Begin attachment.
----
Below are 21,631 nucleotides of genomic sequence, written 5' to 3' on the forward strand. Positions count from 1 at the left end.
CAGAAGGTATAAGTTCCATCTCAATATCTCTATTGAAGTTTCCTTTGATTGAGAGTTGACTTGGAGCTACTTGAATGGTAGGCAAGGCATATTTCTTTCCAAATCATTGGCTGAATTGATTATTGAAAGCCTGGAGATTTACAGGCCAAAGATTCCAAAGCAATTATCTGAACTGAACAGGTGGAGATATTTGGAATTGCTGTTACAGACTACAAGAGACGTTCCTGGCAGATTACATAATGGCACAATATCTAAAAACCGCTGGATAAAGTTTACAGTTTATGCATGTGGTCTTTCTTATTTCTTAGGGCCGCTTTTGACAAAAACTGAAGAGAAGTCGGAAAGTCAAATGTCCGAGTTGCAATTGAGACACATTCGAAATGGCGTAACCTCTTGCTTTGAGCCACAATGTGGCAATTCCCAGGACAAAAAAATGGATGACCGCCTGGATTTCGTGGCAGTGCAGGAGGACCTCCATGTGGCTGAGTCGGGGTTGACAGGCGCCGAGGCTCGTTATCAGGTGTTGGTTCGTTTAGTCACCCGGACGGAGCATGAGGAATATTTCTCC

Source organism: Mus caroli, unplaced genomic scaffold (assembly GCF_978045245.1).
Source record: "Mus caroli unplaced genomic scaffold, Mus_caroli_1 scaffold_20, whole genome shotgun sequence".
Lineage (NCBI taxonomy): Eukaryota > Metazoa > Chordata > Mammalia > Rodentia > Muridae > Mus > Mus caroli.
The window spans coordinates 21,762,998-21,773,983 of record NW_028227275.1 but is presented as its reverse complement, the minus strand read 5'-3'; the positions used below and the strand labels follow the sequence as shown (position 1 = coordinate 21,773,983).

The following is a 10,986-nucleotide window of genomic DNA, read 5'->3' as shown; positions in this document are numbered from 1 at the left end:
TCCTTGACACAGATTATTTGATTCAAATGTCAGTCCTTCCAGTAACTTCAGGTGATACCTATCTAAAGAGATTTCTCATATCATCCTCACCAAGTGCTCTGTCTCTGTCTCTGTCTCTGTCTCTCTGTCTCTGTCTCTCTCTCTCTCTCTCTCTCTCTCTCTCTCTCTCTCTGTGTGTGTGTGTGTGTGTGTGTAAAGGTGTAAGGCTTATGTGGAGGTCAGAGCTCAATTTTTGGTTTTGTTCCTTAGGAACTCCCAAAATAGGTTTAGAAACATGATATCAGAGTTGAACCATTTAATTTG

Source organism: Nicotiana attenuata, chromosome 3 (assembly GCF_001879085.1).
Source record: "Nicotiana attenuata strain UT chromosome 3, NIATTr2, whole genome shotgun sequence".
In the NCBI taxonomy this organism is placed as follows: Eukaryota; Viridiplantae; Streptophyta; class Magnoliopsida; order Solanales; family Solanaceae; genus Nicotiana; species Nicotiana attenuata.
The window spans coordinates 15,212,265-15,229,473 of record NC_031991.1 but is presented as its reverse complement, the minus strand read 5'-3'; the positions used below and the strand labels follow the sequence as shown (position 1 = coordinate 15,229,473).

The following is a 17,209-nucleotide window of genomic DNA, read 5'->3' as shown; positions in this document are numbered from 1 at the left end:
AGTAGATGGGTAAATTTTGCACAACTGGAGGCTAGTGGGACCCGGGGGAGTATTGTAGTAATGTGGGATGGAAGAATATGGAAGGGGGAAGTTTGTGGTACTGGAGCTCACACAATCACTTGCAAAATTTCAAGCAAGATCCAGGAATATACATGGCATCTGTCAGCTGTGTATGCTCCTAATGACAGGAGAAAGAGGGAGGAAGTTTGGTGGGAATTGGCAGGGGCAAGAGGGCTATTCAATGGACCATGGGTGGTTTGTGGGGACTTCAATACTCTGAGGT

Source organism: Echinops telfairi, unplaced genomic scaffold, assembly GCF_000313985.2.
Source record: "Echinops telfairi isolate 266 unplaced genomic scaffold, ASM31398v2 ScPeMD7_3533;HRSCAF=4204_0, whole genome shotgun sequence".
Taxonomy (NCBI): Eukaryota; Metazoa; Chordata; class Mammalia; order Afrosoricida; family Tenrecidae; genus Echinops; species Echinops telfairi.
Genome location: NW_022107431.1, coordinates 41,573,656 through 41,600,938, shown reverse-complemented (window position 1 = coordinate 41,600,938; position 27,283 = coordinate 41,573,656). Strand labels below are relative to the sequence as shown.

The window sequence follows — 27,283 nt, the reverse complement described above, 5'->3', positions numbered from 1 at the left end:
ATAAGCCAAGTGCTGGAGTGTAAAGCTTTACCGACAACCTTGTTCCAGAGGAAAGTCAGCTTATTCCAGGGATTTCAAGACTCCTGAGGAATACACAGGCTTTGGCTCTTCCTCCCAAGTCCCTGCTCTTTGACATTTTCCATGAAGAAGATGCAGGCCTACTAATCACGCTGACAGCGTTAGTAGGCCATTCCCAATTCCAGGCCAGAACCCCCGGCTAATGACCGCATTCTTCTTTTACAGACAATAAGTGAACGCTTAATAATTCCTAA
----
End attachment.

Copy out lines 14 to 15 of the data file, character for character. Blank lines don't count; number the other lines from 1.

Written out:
AGTAGATGGGTAAATTTTGCACAACTGGAGGCTAGTGGGACCCGGGGGAGTATTGTAGTAATGTGGGATGGAAGAATATGGAAGGGGGAAGTTTGTGGTACTGGAGCTCACACAATCACTTGCAAAATTTCAAGCAAGATCCAGGAATATACATGGCATCTGTCAGCTGTGTATGCTCCTAATGACAGGAGAAAGAGGGAGGAAGTTTGGTGGGAATTGGCAGGGGCAAGAGGGCTATTCAATGGACCATGGGTGGTTTGTGGGGACTTCAATACTCTGAGGT

Source organism: Echinops telfairi, unplaced genomic scaffold, assembly GCF_000313985.2.